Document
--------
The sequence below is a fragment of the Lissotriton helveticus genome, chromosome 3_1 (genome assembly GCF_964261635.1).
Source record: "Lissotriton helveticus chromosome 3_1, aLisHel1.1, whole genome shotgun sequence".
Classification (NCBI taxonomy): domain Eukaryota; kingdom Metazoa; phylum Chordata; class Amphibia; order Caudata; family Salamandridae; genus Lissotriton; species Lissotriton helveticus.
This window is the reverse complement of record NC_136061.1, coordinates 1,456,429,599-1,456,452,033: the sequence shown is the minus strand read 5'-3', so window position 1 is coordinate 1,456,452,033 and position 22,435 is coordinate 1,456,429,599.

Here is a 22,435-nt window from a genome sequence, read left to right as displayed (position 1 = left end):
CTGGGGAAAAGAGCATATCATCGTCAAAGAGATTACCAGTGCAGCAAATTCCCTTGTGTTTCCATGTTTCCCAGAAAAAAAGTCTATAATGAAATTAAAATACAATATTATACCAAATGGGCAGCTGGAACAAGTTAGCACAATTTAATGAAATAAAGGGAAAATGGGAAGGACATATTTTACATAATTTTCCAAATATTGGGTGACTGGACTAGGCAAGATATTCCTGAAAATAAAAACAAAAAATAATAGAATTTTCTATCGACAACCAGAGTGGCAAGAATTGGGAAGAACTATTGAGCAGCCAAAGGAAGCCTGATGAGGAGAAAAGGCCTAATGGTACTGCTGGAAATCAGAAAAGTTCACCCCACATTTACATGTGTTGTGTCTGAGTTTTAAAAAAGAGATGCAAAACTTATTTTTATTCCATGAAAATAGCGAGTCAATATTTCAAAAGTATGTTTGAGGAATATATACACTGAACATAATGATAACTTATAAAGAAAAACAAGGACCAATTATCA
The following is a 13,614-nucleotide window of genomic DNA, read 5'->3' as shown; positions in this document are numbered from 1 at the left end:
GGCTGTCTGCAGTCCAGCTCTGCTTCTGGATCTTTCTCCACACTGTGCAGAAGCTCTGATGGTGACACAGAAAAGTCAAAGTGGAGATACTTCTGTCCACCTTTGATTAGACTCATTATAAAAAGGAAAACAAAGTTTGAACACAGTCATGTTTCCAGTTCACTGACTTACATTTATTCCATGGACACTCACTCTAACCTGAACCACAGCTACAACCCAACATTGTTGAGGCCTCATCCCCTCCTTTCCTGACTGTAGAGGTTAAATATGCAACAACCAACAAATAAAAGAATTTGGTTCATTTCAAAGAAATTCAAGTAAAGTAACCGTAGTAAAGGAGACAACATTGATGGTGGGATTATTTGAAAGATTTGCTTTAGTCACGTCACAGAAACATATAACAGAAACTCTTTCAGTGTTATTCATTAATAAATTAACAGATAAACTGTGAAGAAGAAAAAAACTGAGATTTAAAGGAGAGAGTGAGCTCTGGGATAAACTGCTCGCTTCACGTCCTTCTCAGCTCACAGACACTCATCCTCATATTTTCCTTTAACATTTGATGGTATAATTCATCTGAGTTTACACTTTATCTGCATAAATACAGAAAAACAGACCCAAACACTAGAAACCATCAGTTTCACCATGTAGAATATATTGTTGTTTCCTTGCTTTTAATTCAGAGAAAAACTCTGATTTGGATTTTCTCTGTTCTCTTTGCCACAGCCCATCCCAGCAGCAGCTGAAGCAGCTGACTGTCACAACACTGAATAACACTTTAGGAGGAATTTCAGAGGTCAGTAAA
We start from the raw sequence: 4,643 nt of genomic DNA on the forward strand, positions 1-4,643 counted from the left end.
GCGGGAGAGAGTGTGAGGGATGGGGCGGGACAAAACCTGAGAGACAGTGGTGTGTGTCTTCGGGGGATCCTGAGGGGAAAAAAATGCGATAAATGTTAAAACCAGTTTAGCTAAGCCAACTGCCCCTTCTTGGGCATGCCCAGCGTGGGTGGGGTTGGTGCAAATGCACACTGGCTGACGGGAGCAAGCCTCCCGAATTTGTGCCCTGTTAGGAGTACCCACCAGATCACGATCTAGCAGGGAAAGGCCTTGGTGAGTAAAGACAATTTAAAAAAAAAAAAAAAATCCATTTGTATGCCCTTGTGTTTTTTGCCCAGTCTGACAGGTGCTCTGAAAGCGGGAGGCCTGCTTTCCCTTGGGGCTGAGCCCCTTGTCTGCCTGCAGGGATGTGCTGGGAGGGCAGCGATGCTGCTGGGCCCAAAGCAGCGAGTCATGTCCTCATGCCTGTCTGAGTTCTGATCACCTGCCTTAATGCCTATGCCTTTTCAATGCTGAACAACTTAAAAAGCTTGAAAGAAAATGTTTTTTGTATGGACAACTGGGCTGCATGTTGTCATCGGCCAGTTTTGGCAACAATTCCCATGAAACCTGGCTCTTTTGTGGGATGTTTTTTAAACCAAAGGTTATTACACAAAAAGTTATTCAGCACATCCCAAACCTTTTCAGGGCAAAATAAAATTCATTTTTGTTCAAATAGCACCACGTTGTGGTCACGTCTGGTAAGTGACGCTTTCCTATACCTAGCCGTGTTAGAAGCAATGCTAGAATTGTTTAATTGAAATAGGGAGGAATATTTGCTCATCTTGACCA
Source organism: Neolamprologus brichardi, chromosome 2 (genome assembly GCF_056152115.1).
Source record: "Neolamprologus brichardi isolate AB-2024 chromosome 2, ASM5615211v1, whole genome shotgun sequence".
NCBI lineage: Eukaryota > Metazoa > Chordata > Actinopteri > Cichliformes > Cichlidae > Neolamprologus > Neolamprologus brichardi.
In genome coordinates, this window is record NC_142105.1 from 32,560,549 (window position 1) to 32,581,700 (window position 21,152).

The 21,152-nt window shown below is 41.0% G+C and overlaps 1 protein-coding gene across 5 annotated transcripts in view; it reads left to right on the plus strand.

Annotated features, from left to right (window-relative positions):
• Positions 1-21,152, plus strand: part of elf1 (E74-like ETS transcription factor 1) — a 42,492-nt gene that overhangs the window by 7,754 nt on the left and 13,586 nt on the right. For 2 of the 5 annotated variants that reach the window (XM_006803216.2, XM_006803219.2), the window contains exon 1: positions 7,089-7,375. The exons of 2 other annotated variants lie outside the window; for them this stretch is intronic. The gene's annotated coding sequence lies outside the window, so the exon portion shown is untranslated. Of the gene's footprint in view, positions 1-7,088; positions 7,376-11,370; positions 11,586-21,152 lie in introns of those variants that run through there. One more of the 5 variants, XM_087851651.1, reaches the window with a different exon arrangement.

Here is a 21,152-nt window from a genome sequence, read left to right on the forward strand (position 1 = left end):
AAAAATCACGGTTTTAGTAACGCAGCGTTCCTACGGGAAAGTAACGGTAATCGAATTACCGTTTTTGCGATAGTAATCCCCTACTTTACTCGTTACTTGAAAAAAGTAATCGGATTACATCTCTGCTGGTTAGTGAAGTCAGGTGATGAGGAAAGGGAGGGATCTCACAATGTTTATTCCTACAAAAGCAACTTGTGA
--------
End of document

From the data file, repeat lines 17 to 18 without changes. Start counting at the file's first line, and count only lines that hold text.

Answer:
• Positions 1-21,152, plus strand: part of elf1 (E74-like ETS transcription factor 1) — a 42,492-nt gene that overhangs the window by 7,754 nt on the left and 13,586 nt on the right. For 2 of the 5 annotated variants that reach the window (XM_006803216.2, XM_006803219.2), the window contains exon 1: positions 7,089-7,375. The exons of 2 other annotated variants lie outside the window; for them this stretch is intronic. The gene's annotated coding sequence lies outside the window, so the exon portion shown is untranslated. Of the gene's footprint in view, positions 1-7,088; positions 7,376-11,370; positions 11,586-21,152 lie in introns of those variants that run through there. One more of the 5 variants, XM_087851651.1, reaches the window with a different exon arrangement.

Here is a 21,152-nt window from a genome sequence, read left to right on the forward strand (position 1 = left end):